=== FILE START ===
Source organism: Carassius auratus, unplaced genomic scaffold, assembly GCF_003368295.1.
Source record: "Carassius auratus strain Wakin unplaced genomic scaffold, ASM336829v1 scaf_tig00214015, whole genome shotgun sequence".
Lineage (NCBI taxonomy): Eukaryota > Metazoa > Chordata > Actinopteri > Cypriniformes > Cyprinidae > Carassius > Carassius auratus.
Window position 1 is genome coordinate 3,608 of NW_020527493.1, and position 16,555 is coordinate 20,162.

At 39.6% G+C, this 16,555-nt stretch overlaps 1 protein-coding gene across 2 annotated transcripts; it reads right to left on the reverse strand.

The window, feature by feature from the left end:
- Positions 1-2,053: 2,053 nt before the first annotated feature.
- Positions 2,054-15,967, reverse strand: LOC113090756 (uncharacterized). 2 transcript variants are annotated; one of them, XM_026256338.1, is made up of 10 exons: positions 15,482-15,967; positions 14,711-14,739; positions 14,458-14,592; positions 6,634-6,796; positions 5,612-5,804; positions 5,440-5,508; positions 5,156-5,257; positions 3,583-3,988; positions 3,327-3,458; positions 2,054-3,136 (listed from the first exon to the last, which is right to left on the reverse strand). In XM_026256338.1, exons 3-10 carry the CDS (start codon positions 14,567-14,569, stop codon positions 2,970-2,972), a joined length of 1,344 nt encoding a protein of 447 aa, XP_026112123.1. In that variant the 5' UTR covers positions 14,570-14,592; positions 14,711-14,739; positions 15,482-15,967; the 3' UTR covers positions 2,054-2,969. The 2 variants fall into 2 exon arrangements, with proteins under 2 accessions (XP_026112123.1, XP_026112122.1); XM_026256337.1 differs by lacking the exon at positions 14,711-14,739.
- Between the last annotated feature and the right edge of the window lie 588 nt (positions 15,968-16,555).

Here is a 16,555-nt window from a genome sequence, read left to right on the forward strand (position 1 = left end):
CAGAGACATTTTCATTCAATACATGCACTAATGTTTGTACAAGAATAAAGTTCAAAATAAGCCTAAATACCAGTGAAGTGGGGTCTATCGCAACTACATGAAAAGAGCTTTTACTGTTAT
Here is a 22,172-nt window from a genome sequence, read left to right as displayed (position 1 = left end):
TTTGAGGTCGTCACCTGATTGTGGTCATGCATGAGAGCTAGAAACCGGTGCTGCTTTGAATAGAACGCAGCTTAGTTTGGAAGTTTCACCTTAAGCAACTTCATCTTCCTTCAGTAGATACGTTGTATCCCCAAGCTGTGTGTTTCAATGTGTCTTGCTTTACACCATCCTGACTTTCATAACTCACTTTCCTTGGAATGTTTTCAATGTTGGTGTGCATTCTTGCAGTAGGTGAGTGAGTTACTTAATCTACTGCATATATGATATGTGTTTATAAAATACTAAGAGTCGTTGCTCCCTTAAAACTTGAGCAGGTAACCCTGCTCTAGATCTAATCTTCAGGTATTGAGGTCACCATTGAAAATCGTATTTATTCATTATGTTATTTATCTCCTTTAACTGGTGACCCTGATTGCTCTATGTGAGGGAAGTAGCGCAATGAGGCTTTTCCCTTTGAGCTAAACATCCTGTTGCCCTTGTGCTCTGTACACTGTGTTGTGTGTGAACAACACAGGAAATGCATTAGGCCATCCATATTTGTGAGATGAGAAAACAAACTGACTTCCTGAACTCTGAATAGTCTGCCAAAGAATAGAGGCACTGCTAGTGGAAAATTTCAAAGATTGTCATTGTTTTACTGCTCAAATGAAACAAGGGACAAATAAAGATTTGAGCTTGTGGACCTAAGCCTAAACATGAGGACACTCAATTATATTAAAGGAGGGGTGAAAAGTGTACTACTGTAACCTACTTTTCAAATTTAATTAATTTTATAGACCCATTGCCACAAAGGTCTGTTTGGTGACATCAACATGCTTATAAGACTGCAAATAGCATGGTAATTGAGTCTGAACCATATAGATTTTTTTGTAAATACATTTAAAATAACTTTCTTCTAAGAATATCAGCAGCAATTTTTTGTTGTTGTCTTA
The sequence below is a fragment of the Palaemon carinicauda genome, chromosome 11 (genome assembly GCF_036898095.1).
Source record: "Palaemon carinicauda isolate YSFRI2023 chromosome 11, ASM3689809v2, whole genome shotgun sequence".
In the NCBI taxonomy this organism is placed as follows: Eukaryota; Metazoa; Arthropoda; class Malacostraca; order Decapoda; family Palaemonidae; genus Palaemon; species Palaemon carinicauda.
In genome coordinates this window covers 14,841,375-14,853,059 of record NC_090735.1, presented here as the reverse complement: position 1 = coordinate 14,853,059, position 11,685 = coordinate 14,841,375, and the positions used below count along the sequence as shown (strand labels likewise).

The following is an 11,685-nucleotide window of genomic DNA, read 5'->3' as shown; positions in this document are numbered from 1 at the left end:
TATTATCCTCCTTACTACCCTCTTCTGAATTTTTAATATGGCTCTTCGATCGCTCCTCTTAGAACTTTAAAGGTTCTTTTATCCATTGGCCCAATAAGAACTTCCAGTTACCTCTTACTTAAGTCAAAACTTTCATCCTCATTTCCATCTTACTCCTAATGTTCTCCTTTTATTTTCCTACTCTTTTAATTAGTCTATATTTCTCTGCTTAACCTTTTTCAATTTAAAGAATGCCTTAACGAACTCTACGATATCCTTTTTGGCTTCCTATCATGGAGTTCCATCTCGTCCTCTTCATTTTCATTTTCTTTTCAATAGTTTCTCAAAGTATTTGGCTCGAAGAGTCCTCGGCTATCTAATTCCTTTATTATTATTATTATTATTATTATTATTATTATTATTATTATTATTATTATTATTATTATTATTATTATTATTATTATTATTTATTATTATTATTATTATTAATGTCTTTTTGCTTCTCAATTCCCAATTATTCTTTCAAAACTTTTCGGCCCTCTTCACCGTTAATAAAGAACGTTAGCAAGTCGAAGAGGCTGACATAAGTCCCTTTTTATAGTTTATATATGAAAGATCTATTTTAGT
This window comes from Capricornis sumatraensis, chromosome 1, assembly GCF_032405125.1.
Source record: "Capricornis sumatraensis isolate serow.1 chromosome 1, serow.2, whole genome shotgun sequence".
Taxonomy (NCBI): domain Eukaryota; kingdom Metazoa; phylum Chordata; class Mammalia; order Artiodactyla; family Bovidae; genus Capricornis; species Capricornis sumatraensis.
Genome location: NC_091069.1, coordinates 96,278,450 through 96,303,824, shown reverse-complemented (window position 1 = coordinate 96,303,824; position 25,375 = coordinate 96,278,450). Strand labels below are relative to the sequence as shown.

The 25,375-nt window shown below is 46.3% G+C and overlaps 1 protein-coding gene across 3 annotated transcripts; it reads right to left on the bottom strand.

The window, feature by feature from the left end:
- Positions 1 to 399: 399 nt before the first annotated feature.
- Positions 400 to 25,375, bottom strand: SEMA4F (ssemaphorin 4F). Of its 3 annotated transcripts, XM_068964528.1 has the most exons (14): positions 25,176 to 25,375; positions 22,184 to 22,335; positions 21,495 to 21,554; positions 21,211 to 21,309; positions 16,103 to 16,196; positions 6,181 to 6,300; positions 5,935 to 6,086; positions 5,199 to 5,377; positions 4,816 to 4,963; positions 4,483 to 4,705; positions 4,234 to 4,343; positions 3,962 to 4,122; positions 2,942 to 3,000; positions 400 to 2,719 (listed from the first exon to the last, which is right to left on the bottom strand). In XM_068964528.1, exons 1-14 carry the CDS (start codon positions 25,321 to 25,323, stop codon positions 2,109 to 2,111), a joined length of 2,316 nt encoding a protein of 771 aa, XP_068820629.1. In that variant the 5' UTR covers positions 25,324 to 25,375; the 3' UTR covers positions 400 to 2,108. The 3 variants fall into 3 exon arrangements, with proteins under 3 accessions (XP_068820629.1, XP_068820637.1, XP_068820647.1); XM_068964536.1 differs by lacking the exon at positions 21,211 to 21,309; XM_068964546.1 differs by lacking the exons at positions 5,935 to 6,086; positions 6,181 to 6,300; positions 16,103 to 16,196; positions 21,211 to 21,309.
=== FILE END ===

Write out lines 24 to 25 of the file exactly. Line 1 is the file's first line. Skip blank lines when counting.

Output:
The 25,375-nt window shown below is 46.3% G+C and overlaps 1 protein-coding gene across 3 annotated transcripts; it reads right to left on the bottom strand.

The window, feature by feature from the left end: